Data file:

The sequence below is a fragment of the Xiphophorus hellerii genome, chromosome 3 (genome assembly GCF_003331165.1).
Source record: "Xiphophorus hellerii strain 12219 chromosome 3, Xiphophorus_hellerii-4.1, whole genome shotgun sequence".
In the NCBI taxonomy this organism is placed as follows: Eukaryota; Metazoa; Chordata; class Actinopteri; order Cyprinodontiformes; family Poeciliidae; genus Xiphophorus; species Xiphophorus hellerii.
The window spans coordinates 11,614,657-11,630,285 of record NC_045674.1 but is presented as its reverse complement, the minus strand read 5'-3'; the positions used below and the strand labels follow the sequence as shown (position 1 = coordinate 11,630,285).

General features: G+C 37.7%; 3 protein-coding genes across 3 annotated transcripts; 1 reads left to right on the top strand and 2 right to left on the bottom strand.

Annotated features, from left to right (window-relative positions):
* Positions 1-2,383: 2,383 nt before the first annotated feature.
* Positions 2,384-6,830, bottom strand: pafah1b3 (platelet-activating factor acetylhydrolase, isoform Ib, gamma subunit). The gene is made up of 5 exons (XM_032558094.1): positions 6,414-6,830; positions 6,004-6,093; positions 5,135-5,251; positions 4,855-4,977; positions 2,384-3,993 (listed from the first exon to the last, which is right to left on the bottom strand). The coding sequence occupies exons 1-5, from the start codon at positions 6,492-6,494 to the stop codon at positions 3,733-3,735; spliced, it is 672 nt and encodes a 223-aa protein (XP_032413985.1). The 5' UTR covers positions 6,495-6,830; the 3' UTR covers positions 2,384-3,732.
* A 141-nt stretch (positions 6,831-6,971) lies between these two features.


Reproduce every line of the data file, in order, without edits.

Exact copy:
The sequence below is a fragment of the Xiphophorus hellerii genome, chromosome 3 (genome assembly GCF_003331165.1).
Source record: "Xiphophorus hellerii strain 12219 chromosome 3, Xiphophorus_hellerii-4.1, whole genome shotgun sequence".
In the NCBI taxonomy this organism is placed as follows: Eukaryota; Metazoa; Chordata; class Actinopteri; order Cyprinodontiformes; family Poeciliidae; genus Xiphophorus; species Xiphophorus hellerii.
The window spans coordinates 11,614,657-11,630,285 of record NC_045674.1 but is presented as its reverse complement, the minus strand read 5'-3'; the positions used below and the strand labels follow the sequence as shown (position 1 = coordinate 11,630,285).

General features: G+C 37.7%; 3 protein-coding genes across 3 annotated transcripts; 1 reads left to right on the top strand and 2 right to left on the bottom strand.

Annotated features, from left to right (window-relative positions):
* Positions 1-2,383: 2,383 nt before the first annotated feature.
* Positions 2,384-6,830, bottom strand: pafah1b3 (platelet-activating factor acetylhydrolase, isoform Ib, gamma subunit). The gene is made up of 5 exons (XM_032558094.1): positions 6,414-6,830; positions 6,004-6,093; positions 5,135-5,251; positions 4,855-4,977; positions 2,384-3,993 (listed from the first exon to the last, which is right to left on the bottom strand). The coding sequence occupies exons 1-5, from the start codon at positions 6,492-6,494 to the stop codon at positions 3,733-3,735; spliced, it is 672 nt and encodes a 223-aa protein (XP_032413985.1). The 5' UTR covers positions 6,495-6,830; the 3' UTR covers positions 2,384-3,732.
* A 141-nt stretch (positions 6,831-6,971) lies between these two features.